Americans are correctly alarmed by the recent spike in prices, while Senator Manchin has made rising prices a key rationale for his opposition to the massive Build Back Better Act (BBB).  Both believe the BBB, particularly the tax hikes, will drive up prices even further.

President Biden and others, on the other hand, push back on the idea that the BBB will drive up prices.  As the President said in his press conference the other day:

My Build Back Better plan cuts the price of drugs…it cuts the cost of elder care and it will do all of this without raising a single penny in taxes on people making under $400,000 a year, or raising the deficit. In fact, my plan cuts the deficit and boosts the economy by getting more people into the workforce. Bottom line – if price increases are what you are worried about, the best answer is my Build Back Better plan.

So how valid is the President’s counter-argument that the BBB will reduce prices, not raise them?  Not very.  Here’s why.

Americans Alarmed by Inflation

A new poll by Tipp Insights shows why inflation has the BBB’s supporters worried.  According to Tipp Insights, an astounding 86 percent of survey respondents were “somewhat concerned” or “very concerned” about inflation over the next twelve months.

Americans have good reason to worry about inflation.  As the survey’s authors point out:

Compared to a year ago, Americans are paying 50% more for gasoline, 29% more for energy, and 24% for natural gas. Officially, food prices have increased by 6.5%, while experts say it may be closer to double digits.

And while wages have risen by 4.7 percent over the past year, those gains have been completely wiped out by the 7 percent increase in consumer prices.  Thanks to inflation, workers are literally worse off today than they were a year ago.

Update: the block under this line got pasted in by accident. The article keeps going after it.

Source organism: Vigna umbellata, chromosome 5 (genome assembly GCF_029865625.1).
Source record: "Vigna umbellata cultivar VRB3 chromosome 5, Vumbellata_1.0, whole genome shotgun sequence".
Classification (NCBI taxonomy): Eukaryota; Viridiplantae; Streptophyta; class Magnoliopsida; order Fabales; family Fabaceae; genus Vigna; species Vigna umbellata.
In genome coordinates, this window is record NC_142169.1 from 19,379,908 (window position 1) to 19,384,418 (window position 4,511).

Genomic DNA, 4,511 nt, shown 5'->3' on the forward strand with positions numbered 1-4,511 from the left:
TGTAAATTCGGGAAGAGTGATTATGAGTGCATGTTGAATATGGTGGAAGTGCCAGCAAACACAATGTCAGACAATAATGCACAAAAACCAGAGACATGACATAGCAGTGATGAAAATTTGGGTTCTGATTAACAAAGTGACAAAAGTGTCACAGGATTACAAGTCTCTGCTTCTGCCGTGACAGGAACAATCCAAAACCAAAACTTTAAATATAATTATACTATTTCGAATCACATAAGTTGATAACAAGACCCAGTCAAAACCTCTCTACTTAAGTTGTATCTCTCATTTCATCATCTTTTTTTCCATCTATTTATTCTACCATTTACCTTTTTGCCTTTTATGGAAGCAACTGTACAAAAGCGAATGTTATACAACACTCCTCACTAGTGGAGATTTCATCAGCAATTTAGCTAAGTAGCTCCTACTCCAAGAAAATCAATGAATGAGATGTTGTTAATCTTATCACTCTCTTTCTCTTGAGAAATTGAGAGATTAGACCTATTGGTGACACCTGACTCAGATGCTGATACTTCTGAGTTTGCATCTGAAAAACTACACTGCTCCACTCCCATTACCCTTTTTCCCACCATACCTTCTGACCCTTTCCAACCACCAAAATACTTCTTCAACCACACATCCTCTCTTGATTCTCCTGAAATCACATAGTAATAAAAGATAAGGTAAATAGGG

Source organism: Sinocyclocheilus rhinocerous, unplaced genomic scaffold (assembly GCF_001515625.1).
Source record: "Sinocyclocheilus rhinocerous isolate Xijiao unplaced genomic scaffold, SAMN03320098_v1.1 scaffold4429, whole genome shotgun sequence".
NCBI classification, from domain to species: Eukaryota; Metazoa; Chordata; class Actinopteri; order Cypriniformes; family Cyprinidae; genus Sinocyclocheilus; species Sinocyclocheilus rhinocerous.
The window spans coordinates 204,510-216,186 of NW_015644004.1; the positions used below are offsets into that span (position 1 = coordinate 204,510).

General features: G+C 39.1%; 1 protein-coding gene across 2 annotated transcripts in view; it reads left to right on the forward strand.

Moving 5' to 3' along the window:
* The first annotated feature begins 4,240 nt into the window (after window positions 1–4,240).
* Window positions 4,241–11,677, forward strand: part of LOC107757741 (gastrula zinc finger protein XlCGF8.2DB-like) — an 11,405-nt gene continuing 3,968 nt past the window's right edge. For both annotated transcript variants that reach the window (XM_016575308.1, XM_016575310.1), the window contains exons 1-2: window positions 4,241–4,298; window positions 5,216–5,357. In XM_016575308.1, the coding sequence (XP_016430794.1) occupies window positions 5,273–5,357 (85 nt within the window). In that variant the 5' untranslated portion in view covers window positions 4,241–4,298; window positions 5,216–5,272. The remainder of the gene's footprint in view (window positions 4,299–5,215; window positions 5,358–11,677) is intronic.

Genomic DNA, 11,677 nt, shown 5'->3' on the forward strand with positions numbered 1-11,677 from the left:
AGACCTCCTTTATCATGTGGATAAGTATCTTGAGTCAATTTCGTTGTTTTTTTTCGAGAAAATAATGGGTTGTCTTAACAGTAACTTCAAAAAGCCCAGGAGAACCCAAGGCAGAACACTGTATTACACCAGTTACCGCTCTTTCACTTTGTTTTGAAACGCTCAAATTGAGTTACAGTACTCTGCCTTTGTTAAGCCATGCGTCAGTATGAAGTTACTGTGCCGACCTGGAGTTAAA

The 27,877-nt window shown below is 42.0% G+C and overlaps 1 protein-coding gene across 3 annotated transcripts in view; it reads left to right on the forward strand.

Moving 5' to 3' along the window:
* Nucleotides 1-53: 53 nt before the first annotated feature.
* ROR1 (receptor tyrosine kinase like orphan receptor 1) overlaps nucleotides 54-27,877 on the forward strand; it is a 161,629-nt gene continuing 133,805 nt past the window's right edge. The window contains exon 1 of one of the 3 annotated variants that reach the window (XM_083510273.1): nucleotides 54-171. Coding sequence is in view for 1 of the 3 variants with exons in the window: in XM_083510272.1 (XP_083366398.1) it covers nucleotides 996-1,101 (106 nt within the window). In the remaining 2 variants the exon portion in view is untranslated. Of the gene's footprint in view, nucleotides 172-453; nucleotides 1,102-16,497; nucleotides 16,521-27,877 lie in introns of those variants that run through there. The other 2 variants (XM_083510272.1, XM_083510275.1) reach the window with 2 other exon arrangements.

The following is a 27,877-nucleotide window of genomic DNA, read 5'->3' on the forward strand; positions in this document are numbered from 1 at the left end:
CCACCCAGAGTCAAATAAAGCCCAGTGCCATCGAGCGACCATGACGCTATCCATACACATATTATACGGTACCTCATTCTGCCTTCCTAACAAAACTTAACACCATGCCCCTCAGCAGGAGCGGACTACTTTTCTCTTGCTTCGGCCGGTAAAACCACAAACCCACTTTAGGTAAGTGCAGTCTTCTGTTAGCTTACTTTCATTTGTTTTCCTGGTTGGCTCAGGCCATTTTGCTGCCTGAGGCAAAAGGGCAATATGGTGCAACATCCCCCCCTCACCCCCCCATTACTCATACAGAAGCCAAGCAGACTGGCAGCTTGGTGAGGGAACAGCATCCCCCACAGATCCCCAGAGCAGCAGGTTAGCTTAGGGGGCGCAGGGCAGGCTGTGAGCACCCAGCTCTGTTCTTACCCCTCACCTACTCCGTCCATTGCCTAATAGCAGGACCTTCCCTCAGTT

Manchin Singles Out Inflation

In remarks to reporters yesterday, Senator Machin repeatedly highlighted rising prices as the core of his opposition to the BBB.  In a series of tweets, CNN’s Manu Raju summarized the Senator’s comments:

Just caught up with Manchin, who set a very high bar for passing ‘chunks’ of Build Back Better plan. In short, he wants to see inflation, covid and the national debt dealt with first. Also said they’ll be ‘starting from scratch’ and his December offer isn’t on table.

“The main thing we need to do is take care of the inflation,” Manchin said. “Get your financial house in order. Get a tax code that works and take care of the pharmaceuticals that are gauging the people with high prices. We can fix that. We can do a lot of good things.”

Manchin added that Washington first needs to “get your financial house in order. Get this inflation down. Get covid out of the way. Then we’ll be rolling…We will just be starting from scratch,” Manchin said, adding that it will be “clean sheet of paper.”

So Americans and Senator Manchin agree inflation is a problem that needs to be addressed.  Would the BBB help reduce prices, as the President argues?  No.  Here’s why.

Build Back Better Will Make Things Worse

Whether tax increases cause prices to rise or fall depends on what you’re taxing.  A tax on wages would cause prices to fall, for example, as it would reduce the level of demand in the economy.

Nearly all the tax increases in the BBB, however, are on business income.  The $800 billion in corporate and international tax increases fall entirely on the business sector, as do most of the taxes targeted at “High-Income Individuals.”  Our recent EY analysis showed how 81 percent of the three “individual” tax hikes in the BBB will be paid by pass-through businesses: